The project which was generously funded by the Heritage Lottery Fund involved the theatre reaching out to customers to share their experiences, putting together a team of young people to capture these memories and creating a film.

Sara Scott, Head of Creative Learning said “We have been working with a team of young people since September to film and interview members of the public who shared their stories about their memories and experiences at the theatre. We have also had 14 volunteers working each week on a sample of materials from our archive, sorting and creating a digital record of programmes, leaflets and memories. I am delighted to celebrate and share this work in our new digital archive and look forward to adding to and developing the archive of our theatre’s heritage over the coming years.“

In addition to our archive and film work, we have also been able to visit local community groups and projects, such as Southampton Dementia Café’s and Southampton Pride of Place project, to share our history, and encourage the local community to share their stories.

Michael Ockwell, Mayflower Theatre Chief Executive added, “I am thrilled that we have created a living history of our wonderful theatre which is accessible to all through the website and at the theatre. Mayflower Theatre is at the heart of our community and this project has enabled us to record and celebrate its rich history – very timely with our upcoming celebration of our 90th birthday in 2018”.

Overtures would like to add it’s own congratulations to Mayflower Theatre and welcome them to the national community of performing arts archives .

Tony Nominations – The Biggest Snubs and Surprises

With a crowded field of contenders and no clear front runner, Broadway’s busy 2016-17 season was packed with potential for the Tony nominations. But with so much competition for so few slots, there were bound to be disappointments — not to mention a few impromptu celebrations.

war paint

Who surprised? Who got snubbed? Here are the big ones:
SURPRISE: “Natasha, Pierre and the Great Comet of 1812”.

Dave Malloy’s quirky electropop opera had long been expected to do well with the nominations — just not so well that it would rack up a dozen noms, outpacing obvious favorites “Hello, Dolly!” and “Dear Evan Hansen.” The show’s nominations for new musical and score seemed assured, as did directing and design nods, but a nom for book wasn’t a shoo-in, and it wasn’t clear how many of the cast members would make the cut in acting categories. Even topliner Josh Groban wasn’t a sure thing, since his title role of Pierre is an odd, retiring one, playing a major part in the proceedings (and singing a couple of big, notable songs) but lurking in the background for a lot of the show. Despite all that, the idiosyncratic show took the lead — thereby lending the musical a promotional boost that could help at the box office once its big-draw star, Groban, finishes off his stint in the show in July.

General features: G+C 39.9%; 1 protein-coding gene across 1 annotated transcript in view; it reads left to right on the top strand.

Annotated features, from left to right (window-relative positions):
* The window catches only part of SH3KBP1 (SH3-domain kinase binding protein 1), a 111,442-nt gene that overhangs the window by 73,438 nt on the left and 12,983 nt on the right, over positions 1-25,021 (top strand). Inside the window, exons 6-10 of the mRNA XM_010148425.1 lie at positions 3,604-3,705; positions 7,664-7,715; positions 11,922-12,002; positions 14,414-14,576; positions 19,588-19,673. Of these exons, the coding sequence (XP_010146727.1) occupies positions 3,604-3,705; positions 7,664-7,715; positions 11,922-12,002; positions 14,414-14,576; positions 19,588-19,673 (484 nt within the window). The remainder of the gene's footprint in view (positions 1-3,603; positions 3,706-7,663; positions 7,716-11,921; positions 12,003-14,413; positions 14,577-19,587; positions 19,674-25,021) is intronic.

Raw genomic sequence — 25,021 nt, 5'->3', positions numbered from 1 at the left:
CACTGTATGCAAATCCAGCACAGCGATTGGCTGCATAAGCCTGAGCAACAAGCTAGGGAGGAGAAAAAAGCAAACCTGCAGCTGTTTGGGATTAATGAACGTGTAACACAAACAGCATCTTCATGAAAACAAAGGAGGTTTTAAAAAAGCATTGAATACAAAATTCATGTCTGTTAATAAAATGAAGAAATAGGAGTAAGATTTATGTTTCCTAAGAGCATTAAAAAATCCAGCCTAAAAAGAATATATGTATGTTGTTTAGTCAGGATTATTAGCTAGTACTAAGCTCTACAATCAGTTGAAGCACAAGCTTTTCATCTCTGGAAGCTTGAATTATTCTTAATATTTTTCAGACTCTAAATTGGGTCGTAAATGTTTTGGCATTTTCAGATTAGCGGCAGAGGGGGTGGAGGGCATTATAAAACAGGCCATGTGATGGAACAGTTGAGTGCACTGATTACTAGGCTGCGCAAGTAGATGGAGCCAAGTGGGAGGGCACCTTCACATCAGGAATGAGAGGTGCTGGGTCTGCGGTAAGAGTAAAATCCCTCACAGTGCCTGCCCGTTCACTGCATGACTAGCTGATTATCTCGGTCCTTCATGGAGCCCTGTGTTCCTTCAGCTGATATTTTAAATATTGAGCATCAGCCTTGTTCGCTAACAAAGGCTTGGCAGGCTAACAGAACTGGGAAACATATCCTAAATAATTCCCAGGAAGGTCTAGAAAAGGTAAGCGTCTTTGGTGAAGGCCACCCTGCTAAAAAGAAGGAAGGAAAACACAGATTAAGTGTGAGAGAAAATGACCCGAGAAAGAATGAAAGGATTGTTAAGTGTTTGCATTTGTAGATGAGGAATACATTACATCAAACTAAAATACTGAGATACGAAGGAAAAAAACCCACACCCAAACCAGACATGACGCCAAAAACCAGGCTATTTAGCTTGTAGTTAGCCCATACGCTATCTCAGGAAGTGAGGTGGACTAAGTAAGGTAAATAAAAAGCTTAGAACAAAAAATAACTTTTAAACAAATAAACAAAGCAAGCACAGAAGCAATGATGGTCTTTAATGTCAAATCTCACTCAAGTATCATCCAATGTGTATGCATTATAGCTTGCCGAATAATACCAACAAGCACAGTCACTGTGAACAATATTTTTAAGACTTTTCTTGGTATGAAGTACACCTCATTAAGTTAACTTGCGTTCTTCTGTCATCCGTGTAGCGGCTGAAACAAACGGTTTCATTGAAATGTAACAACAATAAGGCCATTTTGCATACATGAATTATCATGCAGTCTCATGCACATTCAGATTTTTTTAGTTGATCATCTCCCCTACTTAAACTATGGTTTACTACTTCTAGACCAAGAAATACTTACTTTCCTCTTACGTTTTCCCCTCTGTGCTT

SNUB: “War Paint”
The compelling real-life story of dueling cosmetics titans, “War Paint” comes from a formidable team: songwriters Scott Frankel and Michael Korie, whose “Grey Gardens” was a Tony contender in 2007; Pulitzer and Tony-winning playwright Doug Wright (“I Am My Own Wife,” “Grey Gardens”) and “Dear Evan Hansen” director Michael Greif (“Rent,” “Next to Normal”). In another, less crowded season, the show would have vied for a lot more awards. But this year, with the best musical category sticking at four (rather than a possible five), “War Paint” was left out of the big race, as well as competitions for score and book (which went to the new musical nominees). “War Paint” claimed the two noms of which it was assured — acting nods for Patti LuPone and Christine Ebersole — plus design slots for set (David Korins) and costumes (Catherine Zuber).
SURPRISE: Denée Benton and Eva Noblezada
Both Benton (“Great Comet”) and Noblezada (“Miss Saigon”) had been tipped as possibilities for the lead actress race alongside sure-things LuPone, Ebersole,and Bette Midler (“Hello, Dolly!”). But the thinking in the industry was that at least one of the two open slots, if not both, would go to faves from previous seasons, Laura Osnes (“Bandstand”) and Phillipa Soo (“Amelie”). Instead, nominators chose two newcomers, making headturning Broadway debuts, to round out the race.
SNUB: “Sunset Boulevard”
The biggest award contender for the current revival of “Sunset Boulevard,” Glenn Close, wasn’t even eligible, since she’s reprising a role for which she’s already won a Tony. But the strong-selling staging was also left out of the mix for musical revival when nominators opted to reduce the category from four to three titles. The production was shut out of the nominations entirely.

SURPRISE: Cast sweeps